Some Prop H8te Afterthoughts

It’s been remarkable to see the outcry over the last several days about the passage in California of Proposition 8. For gays and lesbians (and those who love them), the elation that we ought to be feeling wholeheartedly along with our fellow Americans is tempered with the knowledge that the same election that ushered in a new era in politics and government also stripped us of rights that other citizens have.

For me, it’s like deja vu all over again. In 1992, I had just moved to Colorado about a month prior to the November election. The relief we felt knowing that Bill Clinton would soon be in the White House was overshadowed by the understanding that Amendment 2 had also passed in Colorado. Amendment 2 was put on the Colorado ballot and funded by the same hyper-religious zealots that got Prop 8 on the ballot in Colorado. (The California initiative has the dubious distinction of having buckets of money poured into it by the Mormons, who apparently left behind the concept of separation of church and state in Missouri somewhere. And based on election returns this year, we’d be hard pressed to find the concept alive in Missouri today.) Amendment 2 stated that non-discrimination laws that included sexual orientation previously passed by several Colorado municipalities would be deemed illegal.

In the wake of Amendment 2’s passage, the GLBT community in Colorado was stung, taken almost completely off guard by the amendment’s passage. There had previously been a belief, because gays and lesbians were largely able to create pleasant lives for themselves in Colorado, that the work of liberation was complete. It was a giant wake-up call to know that 54% of one’s fellow citizens thought it was alright to be fired or to lose one’s home simply because one was gay or lesbian.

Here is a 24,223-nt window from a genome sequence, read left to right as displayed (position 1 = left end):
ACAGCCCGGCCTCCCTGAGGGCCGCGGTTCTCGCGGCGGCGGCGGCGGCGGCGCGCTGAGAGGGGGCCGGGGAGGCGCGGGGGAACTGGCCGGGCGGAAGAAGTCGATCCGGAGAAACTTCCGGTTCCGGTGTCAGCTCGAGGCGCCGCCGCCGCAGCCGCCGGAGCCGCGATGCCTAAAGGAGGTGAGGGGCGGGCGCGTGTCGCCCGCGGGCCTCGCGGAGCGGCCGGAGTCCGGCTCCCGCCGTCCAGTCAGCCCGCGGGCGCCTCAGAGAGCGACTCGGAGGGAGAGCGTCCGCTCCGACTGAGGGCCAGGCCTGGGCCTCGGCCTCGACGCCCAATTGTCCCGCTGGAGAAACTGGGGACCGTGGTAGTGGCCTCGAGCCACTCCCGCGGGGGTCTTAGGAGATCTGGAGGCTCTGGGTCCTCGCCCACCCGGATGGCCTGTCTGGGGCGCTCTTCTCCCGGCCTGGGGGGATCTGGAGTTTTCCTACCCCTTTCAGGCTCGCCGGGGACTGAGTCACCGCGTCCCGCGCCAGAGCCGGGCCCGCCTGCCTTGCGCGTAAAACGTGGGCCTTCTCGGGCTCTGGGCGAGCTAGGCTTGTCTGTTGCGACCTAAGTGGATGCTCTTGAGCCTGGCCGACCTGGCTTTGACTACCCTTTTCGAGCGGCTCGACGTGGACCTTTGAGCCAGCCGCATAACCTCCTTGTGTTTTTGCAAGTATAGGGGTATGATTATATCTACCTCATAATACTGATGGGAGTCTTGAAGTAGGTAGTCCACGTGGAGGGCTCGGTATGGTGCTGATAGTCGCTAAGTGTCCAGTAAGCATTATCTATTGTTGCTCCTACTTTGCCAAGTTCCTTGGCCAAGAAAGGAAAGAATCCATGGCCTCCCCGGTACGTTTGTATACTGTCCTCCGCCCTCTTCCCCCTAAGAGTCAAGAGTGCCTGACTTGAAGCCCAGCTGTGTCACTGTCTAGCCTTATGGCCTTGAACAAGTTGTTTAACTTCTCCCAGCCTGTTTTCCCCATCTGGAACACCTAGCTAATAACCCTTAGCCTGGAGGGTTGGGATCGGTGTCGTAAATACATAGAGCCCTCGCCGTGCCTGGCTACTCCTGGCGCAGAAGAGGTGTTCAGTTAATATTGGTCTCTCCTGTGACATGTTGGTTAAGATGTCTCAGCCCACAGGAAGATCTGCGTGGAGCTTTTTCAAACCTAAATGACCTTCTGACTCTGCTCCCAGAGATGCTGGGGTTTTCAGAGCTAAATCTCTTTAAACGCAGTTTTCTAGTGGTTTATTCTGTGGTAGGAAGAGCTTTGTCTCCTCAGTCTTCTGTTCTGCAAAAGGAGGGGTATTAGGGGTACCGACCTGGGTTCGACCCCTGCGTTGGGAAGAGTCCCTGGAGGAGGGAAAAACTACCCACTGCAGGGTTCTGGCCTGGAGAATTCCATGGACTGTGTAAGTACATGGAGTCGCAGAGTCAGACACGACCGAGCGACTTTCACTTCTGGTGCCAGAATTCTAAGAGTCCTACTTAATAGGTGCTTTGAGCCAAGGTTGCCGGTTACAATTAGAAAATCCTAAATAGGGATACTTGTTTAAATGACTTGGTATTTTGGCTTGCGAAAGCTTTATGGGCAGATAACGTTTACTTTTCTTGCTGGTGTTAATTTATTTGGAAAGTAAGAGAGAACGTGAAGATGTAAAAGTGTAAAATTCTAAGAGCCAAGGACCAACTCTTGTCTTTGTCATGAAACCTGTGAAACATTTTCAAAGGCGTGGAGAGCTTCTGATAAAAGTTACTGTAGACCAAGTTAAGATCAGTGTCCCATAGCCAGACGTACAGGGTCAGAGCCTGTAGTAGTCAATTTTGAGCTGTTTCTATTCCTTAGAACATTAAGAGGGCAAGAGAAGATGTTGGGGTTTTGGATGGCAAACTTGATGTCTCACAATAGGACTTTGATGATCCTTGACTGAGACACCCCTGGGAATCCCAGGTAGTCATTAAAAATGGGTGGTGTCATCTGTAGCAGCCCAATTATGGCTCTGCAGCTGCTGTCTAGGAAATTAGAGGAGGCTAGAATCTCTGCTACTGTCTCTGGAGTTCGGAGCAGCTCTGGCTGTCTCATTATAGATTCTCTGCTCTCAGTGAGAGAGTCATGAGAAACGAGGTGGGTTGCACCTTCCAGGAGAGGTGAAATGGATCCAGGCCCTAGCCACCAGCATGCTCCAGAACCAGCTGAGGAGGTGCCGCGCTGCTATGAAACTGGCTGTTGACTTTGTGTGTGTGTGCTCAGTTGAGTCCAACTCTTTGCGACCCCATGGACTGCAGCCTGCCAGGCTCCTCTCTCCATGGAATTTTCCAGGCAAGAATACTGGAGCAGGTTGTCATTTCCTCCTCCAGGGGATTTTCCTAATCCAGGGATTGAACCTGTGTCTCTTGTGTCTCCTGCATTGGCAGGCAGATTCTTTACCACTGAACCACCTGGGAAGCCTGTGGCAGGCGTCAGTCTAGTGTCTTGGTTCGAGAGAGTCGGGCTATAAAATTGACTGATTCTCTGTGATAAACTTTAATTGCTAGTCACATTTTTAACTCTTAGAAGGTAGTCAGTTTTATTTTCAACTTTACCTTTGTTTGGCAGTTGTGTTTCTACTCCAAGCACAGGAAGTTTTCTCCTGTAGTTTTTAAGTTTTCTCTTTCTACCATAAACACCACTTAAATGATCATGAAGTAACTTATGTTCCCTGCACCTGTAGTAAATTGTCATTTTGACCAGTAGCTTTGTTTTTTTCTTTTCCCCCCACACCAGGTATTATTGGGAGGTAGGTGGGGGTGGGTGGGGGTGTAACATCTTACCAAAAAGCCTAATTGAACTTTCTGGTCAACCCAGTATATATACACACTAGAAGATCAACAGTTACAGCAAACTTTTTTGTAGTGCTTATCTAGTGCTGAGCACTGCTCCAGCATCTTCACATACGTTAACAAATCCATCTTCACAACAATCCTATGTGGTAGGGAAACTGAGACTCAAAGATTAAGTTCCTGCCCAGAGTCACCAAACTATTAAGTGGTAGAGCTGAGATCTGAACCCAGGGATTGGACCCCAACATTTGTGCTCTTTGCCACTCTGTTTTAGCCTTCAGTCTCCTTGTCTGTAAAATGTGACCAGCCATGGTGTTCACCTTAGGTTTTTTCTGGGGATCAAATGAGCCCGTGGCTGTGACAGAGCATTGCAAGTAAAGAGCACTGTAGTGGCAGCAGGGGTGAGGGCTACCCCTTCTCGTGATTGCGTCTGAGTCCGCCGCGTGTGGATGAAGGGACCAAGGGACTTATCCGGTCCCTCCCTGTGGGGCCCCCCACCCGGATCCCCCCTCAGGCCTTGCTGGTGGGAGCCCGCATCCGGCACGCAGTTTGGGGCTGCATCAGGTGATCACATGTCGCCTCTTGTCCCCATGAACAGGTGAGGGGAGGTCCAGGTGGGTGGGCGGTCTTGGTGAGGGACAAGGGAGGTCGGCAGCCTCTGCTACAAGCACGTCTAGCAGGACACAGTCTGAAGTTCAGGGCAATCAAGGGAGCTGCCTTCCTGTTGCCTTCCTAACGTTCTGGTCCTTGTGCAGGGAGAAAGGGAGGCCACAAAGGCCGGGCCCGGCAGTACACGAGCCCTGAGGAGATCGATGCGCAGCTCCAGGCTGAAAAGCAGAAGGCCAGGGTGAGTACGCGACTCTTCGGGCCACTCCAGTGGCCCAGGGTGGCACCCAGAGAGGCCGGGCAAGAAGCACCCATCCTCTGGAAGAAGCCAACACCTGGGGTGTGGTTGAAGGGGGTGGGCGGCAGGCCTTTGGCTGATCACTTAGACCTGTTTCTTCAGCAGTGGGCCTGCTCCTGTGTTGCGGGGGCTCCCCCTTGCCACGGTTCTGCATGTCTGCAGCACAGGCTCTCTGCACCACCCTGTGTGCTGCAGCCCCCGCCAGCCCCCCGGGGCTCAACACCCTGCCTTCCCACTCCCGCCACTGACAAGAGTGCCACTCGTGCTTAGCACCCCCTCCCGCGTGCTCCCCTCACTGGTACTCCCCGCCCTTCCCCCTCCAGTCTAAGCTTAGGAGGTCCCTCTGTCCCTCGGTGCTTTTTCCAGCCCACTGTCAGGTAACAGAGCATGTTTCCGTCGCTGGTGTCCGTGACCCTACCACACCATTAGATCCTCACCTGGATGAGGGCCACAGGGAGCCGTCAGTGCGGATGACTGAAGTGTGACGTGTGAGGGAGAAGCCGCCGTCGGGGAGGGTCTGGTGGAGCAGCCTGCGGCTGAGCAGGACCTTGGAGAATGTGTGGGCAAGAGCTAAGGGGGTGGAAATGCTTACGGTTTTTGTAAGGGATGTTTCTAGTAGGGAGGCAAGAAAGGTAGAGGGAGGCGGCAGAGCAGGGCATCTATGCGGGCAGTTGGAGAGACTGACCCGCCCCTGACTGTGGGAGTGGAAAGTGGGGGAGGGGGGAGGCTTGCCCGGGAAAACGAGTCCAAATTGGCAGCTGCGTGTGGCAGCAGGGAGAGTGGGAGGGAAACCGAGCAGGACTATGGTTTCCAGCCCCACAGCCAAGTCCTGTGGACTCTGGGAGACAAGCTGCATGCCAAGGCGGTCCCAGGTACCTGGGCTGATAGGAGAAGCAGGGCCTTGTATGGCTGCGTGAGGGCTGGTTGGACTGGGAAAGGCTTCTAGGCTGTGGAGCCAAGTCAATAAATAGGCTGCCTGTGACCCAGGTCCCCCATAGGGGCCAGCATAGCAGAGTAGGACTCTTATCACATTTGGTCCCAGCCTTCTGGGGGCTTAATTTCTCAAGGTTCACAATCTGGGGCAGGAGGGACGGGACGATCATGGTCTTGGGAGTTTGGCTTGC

The community took to the streets, held candlelight vigils, organized weekend workshops, bickered about whether a boycott would be helpful or harmful, and did everything in our power to undo the injustice that was done by the election.

Sound familiar?

The lesson to be learned, I think, is that the legal fight to overthrow Amendment 2 wound its way through various courts up to the United States Supreme Court and was finally overturned. But that was nearly four years after its original passage.

I completely support the Prop 8 protest marches and I’m grateful that such marches are popping up all over the country, particularly those aimed at the Mormons and the other churches who completely violated the separation of church and state, and who give new meaning to the term ‘bully pulpit.’ I’m glad people are coming up with creative ways to respond to the inherent injustice of Prop 8.

But I’m also realistic enough to believe that legal remedies are our best option. And while the pace may seem glacial, especially to the instant gratification set, we have to remind ourselves that the struggle for equality has gone on for decades already. The struggle will go on while Prop 8 is being fought, and it will go on long after Prop 8 ultimately goes down in flames.

So, what good has come of this? Well, I can name at least one thing.

In his Special Comment tonight, Keith Olbermann spoke out against the people responsible for the passage in California of Proposition 8. (The complete text of that comment can be found here.) The fact that a straight former sportscaster is going to bat in a big way on behalf of gays and lesbians is an indicator of remarkable progress.